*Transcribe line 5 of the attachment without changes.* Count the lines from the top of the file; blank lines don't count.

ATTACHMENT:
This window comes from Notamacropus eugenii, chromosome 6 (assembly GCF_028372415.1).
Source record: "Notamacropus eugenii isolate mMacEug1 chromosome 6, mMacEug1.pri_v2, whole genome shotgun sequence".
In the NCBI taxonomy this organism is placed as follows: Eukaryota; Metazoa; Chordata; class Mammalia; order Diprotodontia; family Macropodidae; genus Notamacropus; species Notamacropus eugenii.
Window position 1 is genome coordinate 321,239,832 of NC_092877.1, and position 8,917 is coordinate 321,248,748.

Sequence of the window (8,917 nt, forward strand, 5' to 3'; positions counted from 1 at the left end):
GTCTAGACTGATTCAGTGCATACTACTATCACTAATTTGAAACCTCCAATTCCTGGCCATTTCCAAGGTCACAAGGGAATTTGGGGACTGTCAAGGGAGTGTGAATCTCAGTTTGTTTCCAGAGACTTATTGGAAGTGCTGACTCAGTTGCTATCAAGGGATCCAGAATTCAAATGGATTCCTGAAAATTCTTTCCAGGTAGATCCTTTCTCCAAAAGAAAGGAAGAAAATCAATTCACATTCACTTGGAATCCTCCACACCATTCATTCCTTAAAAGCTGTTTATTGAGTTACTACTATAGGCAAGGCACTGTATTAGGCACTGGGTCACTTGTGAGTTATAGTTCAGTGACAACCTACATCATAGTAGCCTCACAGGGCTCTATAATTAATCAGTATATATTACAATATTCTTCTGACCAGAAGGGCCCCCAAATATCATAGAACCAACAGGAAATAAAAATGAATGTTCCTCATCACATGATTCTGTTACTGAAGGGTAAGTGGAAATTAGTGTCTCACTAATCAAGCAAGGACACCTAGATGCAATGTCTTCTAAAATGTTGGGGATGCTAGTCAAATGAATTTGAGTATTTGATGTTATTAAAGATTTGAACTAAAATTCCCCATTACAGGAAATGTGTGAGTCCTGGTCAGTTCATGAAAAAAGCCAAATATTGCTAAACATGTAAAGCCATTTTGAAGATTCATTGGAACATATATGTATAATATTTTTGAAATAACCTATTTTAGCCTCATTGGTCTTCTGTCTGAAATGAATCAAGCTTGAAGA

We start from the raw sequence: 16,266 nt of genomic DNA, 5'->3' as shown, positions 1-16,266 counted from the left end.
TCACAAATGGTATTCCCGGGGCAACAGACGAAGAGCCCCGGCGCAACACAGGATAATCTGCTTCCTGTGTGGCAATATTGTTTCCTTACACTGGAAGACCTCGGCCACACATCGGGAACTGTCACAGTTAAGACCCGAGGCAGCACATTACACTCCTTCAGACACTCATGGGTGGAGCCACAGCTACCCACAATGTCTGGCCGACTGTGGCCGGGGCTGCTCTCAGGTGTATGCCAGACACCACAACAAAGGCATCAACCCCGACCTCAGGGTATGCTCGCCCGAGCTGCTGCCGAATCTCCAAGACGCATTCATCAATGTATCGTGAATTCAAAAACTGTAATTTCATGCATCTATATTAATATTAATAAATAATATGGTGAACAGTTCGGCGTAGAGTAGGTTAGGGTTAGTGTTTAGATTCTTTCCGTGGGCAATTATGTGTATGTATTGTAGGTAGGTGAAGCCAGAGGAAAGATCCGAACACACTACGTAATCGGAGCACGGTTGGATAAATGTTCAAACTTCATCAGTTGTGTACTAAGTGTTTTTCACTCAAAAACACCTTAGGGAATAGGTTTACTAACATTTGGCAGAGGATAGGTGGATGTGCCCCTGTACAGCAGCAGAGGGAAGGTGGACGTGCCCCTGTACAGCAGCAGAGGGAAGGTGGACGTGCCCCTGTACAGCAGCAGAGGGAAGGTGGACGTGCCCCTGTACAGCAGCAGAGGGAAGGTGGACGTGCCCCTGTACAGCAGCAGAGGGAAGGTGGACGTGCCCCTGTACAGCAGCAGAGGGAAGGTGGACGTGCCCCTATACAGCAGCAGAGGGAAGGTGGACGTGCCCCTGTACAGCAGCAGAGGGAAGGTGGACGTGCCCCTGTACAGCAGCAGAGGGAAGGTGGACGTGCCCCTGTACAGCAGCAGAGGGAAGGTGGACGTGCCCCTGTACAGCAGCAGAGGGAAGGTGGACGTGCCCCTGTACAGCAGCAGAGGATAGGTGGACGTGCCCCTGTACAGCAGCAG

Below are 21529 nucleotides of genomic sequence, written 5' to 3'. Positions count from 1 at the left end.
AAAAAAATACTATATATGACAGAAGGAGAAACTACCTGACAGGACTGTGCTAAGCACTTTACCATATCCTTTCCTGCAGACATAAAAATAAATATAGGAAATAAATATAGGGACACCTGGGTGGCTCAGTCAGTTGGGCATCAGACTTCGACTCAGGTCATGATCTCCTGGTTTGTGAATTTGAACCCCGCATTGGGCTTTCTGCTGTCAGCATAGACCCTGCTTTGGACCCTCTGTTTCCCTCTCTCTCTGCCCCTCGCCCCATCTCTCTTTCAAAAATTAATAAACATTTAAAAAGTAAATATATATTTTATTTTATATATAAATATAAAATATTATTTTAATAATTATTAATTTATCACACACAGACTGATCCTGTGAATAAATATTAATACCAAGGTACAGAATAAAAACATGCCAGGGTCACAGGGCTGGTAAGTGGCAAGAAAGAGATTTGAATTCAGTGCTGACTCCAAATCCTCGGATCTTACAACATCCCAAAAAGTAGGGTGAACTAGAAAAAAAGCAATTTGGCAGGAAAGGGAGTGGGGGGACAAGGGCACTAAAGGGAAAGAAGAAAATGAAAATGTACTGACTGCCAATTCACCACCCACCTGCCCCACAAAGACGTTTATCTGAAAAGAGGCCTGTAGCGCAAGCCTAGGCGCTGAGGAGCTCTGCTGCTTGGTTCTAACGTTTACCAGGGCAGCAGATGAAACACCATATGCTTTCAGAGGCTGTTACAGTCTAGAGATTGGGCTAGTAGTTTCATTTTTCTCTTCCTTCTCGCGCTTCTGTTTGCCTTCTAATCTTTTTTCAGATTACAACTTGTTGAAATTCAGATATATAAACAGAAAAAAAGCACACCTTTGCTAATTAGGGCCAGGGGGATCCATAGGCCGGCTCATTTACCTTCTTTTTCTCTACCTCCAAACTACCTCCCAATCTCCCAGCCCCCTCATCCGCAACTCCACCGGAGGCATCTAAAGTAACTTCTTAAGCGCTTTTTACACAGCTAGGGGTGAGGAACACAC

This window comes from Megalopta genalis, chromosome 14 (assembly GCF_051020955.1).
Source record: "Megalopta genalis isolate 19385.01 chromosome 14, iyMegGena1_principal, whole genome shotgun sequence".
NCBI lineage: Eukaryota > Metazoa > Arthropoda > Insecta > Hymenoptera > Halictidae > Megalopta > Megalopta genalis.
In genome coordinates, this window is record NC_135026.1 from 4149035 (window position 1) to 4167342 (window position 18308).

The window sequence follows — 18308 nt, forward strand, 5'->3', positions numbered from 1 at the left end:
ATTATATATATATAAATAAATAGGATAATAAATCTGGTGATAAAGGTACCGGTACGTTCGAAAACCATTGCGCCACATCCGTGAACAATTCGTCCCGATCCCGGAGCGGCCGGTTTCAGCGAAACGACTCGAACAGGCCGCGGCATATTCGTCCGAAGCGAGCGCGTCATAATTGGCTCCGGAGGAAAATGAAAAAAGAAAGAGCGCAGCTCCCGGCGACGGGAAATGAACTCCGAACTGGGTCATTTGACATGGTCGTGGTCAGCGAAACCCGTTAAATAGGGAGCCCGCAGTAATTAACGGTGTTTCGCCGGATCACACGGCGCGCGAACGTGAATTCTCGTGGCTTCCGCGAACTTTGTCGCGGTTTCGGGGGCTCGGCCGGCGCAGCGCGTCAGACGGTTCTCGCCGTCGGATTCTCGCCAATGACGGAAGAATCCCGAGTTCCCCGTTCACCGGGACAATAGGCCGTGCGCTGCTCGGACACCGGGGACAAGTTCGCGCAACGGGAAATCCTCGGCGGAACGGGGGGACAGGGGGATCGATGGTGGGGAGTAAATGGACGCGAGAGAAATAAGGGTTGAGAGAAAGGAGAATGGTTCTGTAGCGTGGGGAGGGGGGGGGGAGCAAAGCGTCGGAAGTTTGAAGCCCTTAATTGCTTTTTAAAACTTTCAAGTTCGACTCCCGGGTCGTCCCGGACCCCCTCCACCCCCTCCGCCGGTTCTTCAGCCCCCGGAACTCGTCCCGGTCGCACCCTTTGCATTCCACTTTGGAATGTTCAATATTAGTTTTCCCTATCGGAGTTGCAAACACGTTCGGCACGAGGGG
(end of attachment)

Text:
Sequence of the window (8,917 nt, forward strand, 5' to 3'; positions counted from 1 at the left end):